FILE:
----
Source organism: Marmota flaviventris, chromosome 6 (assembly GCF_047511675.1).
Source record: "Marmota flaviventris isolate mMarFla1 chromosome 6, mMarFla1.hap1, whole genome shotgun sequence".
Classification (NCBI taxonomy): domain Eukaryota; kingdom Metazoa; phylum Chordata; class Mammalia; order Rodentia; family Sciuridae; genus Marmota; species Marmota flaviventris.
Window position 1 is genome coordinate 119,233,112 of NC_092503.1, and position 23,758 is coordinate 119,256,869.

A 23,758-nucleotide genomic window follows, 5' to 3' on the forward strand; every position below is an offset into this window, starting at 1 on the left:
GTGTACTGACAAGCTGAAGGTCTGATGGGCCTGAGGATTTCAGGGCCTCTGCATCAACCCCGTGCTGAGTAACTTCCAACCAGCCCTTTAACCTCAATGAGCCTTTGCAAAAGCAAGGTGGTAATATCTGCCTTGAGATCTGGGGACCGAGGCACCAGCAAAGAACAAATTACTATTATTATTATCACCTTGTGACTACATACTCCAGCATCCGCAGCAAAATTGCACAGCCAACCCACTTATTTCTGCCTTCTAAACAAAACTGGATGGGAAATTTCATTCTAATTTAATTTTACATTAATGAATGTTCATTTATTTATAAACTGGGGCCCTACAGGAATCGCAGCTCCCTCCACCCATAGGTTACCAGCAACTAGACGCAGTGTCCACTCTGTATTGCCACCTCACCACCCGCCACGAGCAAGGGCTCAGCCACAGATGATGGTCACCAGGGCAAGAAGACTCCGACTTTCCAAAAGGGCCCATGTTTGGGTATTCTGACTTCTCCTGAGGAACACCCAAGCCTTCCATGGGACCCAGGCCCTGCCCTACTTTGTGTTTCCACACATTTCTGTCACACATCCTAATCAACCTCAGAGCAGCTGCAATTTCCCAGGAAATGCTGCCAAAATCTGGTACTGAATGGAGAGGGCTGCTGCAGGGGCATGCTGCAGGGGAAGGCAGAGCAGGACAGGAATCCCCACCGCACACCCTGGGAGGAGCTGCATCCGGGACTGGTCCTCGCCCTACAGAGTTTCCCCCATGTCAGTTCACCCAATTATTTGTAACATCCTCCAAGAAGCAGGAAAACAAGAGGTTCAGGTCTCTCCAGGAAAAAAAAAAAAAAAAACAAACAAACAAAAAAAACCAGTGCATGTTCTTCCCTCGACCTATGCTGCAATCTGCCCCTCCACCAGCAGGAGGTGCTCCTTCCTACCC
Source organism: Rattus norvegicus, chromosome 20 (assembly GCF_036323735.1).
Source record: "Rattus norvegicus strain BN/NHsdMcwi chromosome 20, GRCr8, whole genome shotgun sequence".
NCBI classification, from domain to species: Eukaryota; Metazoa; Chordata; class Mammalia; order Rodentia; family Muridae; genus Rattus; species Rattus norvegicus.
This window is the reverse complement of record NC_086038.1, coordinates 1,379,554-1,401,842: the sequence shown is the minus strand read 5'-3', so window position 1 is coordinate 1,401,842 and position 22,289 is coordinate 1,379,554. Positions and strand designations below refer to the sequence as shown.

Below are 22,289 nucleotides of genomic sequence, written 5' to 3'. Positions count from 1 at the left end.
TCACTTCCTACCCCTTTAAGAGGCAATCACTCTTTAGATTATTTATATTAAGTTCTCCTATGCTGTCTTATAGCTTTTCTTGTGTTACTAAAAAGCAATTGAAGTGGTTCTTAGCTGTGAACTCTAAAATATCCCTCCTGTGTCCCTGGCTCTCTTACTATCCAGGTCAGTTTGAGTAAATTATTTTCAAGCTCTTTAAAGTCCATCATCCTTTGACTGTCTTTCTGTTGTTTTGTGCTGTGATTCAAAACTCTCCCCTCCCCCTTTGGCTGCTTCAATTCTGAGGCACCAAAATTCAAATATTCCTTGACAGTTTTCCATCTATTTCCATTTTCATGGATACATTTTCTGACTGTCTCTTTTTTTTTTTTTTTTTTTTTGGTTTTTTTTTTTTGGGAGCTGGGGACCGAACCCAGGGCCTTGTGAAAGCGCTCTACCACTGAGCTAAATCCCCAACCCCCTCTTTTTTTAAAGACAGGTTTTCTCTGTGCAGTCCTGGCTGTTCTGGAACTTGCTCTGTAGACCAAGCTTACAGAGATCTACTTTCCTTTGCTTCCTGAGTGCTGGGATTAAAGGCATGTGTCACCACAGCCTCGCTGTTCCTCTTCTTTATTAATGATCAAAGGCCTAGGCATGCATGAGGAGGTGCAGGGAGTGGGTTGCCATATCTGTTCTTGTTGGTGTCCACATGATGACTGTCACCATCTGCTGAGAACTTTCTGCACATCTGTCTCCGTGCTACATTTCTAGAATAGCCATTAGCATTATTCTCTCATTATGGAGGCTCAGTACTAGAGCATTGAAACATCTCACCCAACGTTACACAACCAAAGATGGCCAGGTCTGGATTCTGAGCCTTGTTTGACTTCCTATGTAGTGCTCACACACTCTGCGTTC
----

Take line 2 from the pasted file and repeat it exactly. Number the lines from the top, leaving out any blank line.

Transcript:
Source record: "Marmota flaviventris isolate mMarFla1 chromosome 6, mMarFla1.hap1, whole genome shotgun sequence".